Urban Wellness and the work of RECOVER

Urban Wellness and the work of “Recover”

When it comes to having a city that we are proud to call home there are many aspects to consider. It is not just about buildings and roads; it is about people and community.

In the last few years, a new initiative called RECOVER: Edmonton’s Urban Wellness Plan kicked off as a way to improve the wellness of those living in five central neighbourhoods, namely Boyle Street, Central McDougall, Downtown, McCauley and Queen Mary Park.  Following the success of the work downtown, RECOVER has begun work in Old Strathcona.

The goal of RECOVER is to bring together diverse perspectives on urban wellness and develop partnerships to create simple, long-lasting changes that benefit everyone in those areas. RECOVER utilizes social innovation as a means to deal with the intricacies of having higher rates of homelessness, complex mental health needs, and addictions.   Simply put, it is about creating and implementing resourceful and unique solutions.

Central to social innovation is a need for collaboration between different groups. For RECOVER, the focus has been on creating trust and partnership between all orders of government, social agencies, businesses, area residents, and regular visitors to the area.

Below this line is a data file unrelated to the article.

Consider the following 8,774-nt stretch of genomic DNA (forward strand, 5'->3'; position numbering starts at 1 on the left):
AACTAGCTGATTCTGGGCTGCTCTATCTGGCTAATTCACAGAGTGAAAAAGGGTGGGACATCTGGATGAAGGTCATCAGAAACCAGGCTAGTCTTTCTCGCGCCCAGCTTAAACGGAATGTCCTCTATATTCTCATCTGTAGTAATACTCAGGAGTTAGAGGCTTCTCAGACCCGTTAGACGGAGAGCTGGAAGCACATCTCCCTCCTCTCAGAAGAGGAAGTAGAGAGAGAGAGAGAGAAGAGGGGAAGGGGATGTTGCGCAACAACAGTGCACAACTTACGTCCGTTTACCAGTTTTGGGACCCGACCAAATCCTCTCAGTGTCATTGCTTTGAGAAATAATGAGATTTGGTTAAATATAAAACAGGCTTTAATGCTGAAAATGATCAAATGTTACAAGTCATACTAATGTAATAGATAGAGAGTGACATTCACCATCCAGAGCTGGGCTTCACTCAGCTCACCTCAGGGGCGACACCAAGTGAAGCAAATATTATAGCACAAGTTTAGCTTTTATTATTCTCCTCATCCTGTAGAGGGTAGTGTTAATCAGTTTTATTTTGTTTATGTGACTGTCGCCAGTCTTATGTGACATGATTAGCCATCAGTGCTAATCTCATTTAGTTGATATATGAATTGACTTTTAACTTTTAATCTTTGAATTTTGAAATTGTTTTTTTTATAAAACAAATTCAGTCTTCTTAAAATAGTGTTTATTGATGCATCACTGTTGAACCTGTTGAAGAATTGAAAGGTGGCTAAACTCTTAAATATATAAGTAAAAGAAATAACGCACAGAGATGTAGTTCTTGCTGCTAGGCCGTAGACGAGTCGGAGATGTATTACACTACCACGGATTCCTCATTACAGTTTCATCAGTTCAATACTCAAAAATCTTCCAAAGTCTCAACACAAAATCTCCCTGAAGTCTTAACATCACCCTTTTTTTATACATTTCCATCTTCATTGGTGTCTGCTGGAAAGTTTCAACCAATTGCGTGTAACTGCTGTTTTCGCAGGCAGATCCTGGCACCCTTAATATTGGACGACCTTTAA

One of the notable projects was Project Welcome Mat, which made small improvements outside of Boyle Street Community Services to create a more inviting and comfortable public space to gather. The results were almost immediate with the entire tone of the area shifting to become more people-friendly.

Since July 2017 when these solutions started to take form, the landscape of these five communities has already changed. There are more services available, greater community cohesion and new people coming into the communities. RECOVER is a great example of Edmonton coming together to create positive and tangible changes that will have a long lasting impact for all of us.  I am very excited it is expanding to the south side to understand and meet the needs of all its people.

As always, I welcome your thoughts and questions on this or other City issues. Connect with me at ben.henderson@edmonton.ca or 780-496-8146, or follow me on Twitter @ben_hen.


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